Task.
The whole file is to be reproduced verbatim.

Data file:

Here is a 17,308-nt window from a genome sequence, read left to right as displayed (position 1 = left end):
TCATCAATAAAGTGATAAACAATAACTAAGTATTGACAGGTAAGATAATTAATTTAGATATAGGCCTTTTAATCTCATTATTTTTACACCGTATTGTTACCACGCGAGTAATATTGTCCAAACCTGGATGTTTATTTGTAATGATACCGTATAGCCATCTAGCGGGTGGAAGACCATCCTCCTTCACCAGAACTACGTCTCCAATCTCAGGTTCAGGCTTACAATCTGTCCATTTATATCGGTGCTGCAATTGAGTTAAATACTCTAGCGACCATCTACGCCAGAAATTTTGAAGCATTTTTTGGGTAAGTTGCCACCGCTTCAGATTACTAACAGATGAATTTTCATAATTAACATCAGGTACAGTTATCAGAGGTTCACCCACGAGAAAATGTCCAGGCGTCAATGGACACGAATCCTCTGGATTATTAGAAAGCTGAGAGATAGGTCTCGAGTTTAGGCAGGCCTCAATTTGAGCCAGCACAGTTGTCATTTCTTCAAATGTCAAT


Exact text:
Here is a 17,308-nt window from a genome sequence, read left to right as displayed (position 1 = left end):
TCATCAATAAAGTGATAAACAATAACTAAGTATTGACAGGTAAGATAATTAATTTAGATATAGGCCTTTTAATCTCATTATTTTTACACCGTATTGTTACCACGCGAGTAATATTGTCCAAACCTGGATGTTTATTTGTAATGATACCGTATAGCCATCTAGCGGGTGGAAGACCATCCTCCTTCACCAGAACTACGTCTCCAATCTCAGGTTCAGGCTTACAATCTGTCCATTTATATCGGTGCTGCAATTGAGTTAAATACTCTAGCGACCATCTACGCCAGAAATTTTGAAGCATTTTTTGGGTAAGTTGCCACCGCTTCAGATTACTAACAGATGAATTTTCATAATTAACATCAGGTACAGTTATCAGAGGTTCACCCACGAGAAAATGTCCAGGCGTCAATGGACACGAATCCTCTGGATTATTAGAAAGCTGAGAGATAGGTCTCGAGTTTAGGCAGGCCTCAATTTGAGCCAGCACAGTTGTCATTTCTTCAAATGTCAAT